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first and the natural Notion of Religion; 'because 'the first and 'natural State of Man; kind was a State of Innocence, and required

no other Religion than this. Here indeed',

there i/s. no room for any thing mysterious, this Religion being founded merely in the naturssal Notions of. Justice and EqUity, and the necessary Difference between Good and Evil: Nor is it at all to be wondered at, that, whilst Men consider Religion under this single View, and imagine that Whatever

is to be done for their Salvation is to be '

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Wrath of God, Religion itself becomes a new Thing. Innocence, which once was all the Care, Religion had,is now vanished, and with it all our Hopes of Glory and I-mmorz tality. 'The natural Attributes of God, which to the Eyes of Innocence afforded a pleasant

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'ing dreadfuh What then shall the Sinner do? Shall he seek to Natural Religion in this Distress? But, if this Religion Be nothing

but a Rule of living well, what'is that to

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tion of the Gospel, it appears to be indeed, what it pretends to be, a Means for saving p Sinners, you must necessarily come to one or other of the following Resolutions: If you are conscious to yourself that you are a Sinner, you must gladly receive the Remedy provided for you, and which upon Examination you find to be proper for your Case; . or, if you are satisfied with yourself, and want no Help, you must reject it as unnecessary and improper in your Case, and trust entirely to your own Merit; and must appear before God, and demand Life and Immortality as due from his Justice and Equity, which youwill not accept as a Gift from his Grace and Merey. ct '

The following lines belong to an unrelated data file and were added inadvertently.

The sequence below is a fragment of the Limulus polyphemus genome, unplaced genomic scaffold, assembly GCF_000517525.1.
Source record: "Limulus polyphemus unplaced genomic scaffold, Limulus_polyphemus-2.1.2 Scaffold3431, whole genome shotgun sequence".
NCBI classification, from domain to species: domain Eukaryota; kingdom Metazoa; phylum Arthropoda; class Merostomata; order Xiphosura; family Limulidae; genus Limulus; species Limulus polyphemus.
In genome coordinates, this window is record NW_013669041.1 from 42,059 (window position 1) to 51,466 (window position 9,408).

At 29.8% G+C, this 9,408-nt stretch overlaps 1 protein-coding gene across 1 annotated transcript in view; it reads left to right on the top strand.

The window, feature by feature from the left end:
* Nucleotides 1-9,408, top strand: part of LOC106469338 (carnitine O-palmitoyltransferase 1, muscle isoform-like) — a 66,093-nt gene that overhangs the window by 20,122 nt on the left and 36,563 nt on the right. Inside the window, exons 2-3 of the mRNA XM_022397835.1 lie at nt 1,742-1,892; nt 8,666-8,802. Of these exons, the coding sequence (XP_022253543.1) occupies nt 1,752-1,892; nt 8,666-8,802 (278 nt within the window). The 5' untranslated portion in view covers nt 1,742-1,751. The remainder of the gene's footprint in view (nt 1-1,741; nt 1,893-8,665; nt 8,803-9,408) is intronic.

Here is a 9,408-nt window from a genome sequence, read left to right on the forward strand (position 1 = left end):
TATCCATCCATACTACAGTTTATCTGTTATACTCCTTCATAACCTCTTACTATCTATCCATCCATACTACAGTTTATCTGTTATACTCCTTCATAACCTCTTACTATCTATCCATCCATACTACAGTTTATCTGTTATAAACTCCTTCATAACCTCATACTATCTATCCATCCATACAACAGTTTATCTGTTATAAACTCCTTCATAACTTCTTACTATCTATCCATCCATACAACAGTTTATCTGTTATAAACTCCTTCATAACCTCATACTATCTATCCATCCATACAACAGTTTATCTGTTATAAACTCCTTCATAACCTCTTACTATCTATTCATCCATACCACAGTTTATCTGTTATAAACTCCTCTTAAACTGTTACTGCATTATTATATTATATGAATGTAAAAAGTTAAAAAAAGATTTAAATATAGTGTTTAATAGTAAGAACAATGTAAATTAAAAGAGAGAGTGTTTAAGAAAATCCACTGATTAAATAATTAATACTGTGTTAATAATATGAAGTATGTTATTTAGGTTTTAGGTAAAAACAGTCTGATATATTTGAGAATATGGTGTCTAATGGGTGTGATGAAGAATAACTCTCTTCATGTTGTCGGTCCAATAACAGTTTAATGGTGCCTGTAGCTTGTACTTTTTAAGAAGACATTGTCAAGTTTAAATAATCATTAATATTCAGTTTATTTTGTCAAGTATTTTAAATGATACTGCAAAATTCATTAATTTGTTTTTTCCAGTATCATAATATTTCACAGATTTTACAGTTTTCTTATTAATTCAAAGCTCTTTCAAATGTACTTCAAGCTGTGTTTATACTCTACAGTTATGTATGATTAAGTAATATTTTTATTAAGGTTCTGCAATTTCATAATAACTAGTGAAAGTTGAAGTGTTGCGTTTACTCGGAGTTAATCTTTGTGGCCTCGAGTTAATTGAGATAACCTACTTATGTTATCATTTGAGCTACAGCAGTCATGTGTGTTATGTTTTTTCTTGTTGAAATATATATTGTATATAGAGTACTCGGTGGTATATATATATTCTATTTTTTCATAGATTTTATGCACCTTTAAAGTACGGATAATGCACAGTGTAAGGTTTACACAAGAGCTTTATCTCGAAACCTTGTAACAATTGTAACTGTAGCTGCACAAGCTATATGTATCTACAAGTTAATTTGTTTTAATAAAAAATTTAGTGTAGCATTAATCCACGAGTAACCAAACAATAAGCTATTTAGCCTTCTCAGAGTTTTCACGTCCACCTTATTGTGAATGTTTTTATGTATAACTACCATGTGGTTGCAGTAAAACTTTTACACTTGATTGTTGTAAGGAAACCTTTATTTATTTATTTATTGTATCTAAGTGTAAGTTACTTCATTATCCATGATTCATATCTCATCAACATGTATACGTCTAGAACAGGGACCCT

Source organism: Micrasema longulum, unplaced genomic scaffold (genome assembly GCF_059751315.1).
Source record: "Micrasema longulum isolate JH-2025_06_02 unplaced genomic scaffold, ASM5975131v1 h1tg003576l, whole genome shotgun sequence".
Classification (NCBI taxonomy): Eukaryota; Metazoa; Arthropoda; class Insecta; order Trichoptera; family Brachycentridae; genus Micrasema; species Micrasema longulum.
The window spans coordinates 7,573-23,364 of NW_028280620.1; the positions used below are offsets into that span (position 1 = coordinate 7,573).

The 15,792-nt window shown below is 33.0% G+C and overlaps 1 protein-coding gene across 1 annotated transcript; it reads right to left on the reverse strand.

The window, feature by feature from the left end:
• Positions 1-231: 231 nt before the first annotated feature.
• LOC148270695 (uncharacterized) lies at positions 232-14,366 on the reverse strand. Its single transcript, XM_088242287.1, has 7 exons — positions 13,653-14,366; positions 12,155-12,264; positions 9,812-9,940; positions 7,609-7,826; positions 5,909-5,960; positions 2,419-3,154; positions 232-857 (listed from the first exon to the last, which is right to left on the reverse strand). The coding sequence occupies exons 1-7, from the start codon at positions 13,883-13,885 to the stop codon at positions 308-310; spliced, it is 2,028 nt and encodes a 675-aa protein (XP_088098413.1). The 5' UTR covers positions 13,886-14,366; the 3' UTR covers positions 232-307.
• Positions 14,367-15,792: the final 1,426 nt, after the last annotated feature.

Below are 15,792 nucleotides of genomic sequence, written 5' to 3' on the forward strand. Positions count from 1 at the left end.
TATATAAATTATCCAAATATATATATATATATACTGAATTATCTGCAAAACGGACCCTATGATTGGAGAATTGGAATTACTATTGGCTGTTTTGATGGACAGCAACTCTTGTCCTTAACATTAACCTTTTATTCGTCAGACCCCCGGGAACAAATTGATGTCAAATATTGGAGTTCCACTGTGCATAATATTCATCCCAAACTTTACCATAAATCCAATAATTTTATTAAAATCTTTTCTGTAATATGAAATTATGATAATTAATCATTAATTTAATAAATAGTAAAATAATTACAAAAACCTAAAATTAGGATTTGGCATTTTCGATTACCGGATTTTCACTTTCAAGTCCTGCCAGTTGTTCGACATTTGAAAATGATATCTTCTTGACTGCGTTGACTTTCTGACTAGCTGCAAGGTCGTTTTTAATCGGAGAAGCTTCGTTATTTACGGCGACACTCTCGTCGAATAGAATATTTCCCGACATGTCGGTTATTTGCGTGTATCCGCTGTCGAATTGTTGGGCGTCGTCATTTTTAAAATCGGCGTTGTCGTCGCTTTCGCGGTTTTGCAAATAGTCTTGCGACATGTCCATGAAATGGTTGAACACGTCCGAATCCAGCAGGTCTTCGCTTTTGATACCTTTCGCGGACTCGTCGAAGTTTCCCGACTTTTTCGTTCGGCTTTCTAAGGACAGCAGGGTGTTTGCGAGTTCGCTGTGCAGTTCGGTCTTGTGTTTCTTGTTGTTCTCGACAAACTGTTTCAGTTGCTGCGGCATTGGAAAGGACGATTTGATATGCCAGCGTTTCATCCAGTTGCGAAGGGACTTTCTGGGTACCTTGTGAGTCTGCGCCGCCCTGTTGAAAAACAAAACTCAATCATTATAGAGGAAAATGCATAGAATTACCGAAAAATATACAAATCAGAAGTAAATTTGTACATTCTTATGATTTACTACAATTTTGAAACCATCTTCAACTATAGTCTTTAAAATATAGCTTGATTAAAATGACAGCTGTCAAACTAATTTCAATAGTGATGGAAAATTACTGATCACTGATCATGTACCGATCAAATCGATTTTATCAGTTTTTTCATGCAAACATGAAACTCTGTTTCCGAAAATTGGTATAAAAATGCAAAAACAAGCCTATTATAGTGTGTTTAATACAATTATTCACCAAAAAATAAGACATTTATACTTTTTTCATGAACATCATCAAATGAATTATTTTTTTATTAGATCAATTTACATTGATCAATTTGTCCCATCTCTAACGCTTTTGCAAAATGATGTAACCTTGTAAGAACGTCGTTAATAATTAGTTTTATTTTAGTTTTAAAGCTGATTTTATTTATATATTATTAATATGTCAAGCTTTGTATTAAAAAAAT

Let us then consider what is necessary to be done for a Sinner, in order to restore him to eternal Life; and that'will teach us the true Notion of that Religion mentioned, in the Text, and which are flye'- H'ords qf-etermzl 'Life ; and will enable us to judge what Weight there is. inzthe Objection raised against such' a Religion from the Additions_ which it makes to Natural Religion,

First, "then, 'Tisz necessary, in. order. to, restore a Sinner to eternal Life, That God þe reconciled to him _; S ' SECondly,

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tain the Means by which he may be reconciled to God ; the Means by which he may be purified and cleansed' from Sin; and the Means by which he may be enabled for the future to obey the Will of God: For these are the necessary Means by which a Sinner must be saved z and therefore they must necessarily be contained in the Sinner's Religion, How imperfect a Notion then have we of such a Religion, when weeonfider it only as a Rule of Action l and how weakly must

we argue against it, when our Arguments

are pointed'only against this Notion or Idea of it! si si

, A Rule of Action must be'plain and in:telligible, or else it is no Rule; for we can neither obey nor disobey a Law that we cannot understand : And therefore from this Idea of Religion, ' That it is a Rule of Action, there lies a very plain Objection against admitting Mysteries in Religion : And let the Objection have its full Force, the

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